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Remembered Today:

German destroyer rudders


yperman
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Good morning,

 

I wonder if someone could kindly  explain why German destroyers (grosse torpedoboote class) had a rudder just aft of their forefoot please? Jane's has a photo (on p119)  of T130 in heavy seas which shows an example.

 

Many thanks,

 

Yperman

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The same photo is in Le Fleming's Warships of WW1 (p206). I have always assumed that the bow rudder was to assist in manoeuvring in confined spaces. I think ferries had them at one time.

 

Roger M

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Sometimes it's good to have a spare!

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Sorry, couldn't resist that

 

For the real answer see page 176 of German Warships of World War 1The Royal Navy's Official Guide to the Capital Ships, Cruisers, Destroyers, Submarines and Small Craft, 1914-1918 [Naval Institute Press, 1 Jan 1992]

In destroyers the bow rudder is situated below the keel about 12 feet abaft the stem. It can be raised into a recess in the hull by means of a fine pitched screw, and has to be so raised before the boat can be taken in tow. It is always used when manoeuvrings, as the steering capabilities are insufficient without it.”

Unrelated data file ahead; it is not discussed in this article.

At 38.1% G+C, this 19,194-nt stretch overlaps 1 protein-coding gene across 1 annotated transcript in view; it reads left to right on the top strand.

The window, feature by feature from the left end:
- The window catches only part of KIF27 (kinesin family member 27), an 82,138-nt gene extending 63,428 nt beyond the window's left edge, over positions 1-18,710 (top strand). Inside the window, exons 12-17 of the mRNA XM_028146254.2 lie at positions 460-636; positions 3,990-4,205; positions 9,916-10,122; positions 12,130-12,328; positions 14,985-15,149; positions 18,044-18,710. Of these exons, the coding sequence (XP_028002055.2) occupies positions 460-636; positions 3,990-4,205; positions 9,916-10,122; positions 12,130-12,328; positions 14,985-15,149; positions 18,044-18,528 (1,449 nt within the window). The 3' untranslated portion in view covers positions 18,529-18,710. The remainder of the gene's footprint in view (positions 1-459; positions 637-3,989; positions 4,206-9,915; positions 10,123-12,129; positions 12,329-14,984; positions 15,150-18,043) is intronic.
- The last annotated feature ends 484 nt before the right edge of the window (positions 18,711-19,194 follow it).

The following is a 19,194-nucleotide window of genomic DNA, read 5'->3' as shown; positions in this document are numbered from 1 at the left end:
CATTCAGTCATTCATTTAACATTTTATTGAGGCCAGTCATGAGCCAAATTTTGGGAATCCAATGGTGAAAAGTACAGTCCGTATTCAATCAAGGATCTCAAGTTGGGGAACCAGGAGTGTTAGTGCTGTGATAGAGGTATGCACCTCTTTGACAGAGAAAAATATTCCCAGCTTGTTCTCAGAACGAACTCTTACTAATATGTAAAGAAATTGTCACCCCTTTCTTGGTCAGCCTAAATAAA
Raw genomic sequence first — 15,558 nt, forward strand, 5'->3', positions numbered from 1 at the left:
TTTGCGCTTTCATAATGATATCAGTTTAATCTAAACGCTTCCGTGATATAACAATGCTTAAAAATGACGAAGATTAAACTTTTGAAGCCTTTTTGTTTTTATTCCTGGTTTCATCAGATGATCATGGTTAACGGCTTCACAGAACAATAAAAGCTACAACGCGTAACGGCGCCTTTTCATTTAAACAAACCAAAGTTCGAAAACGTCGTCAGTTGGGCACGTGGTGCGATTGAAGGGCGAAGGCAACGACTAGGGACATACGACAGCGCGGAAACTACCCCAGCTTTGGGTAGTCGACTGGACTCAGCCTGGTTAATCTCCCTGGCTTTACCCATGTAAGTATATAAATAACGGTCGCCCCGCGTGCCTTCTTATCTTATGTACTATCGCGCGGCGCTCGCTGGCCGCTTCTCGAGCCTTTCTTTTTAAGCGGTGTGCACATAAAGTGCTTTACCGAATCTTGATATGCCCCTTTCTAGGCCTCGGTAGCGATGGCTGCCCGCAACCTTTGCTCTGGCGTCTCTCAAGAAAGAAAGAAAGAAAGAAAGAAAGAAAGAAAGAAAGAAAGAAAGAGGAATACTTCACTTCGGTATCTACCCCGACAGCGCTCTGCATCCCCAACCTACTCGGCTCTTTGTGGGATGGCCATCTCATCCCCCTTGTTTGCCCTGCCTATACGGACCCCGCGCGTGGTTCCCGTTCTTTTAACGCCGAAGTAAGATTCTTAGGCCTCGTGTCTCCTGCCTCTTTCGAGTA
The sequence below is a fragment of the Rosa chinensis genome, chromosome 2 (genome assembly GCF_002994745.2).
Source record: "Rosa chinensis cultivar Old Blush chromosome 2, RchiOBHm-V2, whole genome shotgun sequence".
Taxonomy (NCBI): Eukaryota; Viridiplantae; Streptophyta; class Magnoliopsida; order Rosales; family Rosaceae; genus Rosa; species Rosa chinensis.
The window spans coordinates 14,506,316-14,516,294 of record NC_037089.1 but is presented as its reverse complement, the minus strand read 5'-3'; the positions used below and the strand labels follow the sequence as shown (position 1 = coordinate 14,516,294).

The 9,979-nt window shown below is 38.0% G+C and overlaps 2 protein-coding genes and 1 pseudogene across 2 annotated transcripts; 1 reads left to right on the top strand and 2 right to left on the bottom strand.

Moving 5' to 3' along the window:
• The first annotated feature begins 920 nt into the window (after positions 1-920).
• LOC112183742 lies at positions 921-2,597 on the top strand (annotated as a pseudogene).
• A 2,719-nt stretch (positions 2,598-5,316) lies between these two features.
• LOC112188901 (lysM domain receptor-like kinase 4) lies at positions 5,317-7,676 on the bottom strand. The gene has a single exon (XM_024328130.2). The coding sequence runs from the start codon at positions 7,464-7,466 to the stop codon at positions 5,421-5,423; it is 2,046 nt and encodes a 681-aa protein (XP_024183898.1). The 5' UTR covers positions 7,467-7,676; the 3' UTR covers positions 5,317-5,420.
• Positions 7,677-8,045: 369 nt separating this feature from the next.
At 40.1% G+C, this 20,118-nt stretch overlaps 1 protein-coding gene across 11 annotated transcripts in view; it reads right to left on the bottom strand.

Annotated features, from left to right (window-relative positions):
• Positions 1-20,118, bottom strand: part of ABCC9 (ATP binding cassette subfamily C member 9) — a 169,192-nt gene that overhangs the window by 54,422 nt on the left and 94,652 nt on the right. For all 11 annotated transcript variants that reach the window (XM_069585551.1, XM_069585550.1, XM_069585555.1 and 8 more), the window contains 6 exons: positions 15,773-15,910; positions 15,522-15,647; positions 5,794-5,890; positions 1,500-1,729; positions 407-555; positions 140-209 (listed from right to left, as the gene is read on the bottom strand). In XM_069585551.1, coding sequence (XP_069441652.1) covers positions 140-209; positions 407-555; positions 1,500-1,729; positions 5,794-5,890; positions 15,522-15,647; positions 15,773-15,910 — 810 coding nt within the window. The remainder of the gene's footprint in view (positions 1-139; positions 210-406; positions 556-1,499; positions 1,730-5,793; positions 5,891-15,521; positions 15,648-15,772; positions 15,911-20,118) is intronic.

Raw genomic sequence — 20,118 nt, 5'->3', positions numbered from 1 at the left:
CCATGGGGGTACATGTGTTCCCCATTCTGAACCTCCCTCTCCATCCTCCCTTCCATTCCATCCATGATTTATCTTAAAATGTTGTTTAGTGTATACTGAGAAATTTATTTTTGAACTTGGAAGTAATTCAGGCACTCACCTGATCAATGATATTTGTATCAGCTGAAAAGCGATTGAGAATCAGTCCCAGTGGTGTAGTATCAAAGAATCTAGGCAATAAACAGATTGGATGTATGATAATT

regards

Michael

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Looking at the original photo I had also wondered if it helped in a heavy sea. At least one rudder would probably be in the water. Though it might have been odd in a heavy see to alternate control between the fore and aft rudders depending on which was in the water.

 

Roger M

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Thank you all very much.

 

Yperman

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11 hours ago, rolt968 said:

to alternate control between the fore and aft rudders depending on which was in the water.

 

That would have been a very difficult manoeuvre indeed!

It is interesting to note that the above mentioned book also states that - “In some of the very latest destroyers, however no bow rudder is fitted”

 

regards

Michael

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13 hours ago, michaeldr said:

That would have been a very difficult manoeuvre indeed!

It is interesting to note that the above mentioned book also states that - “In some of the very latest destroyers, however no bow rudder is fitted”

 

regards

Michael

I also thought it could be a bit difficult. (A bit like the four wheel steering in some WW2 scout cars, perhaps, which was subsequently removed?)

Roger M

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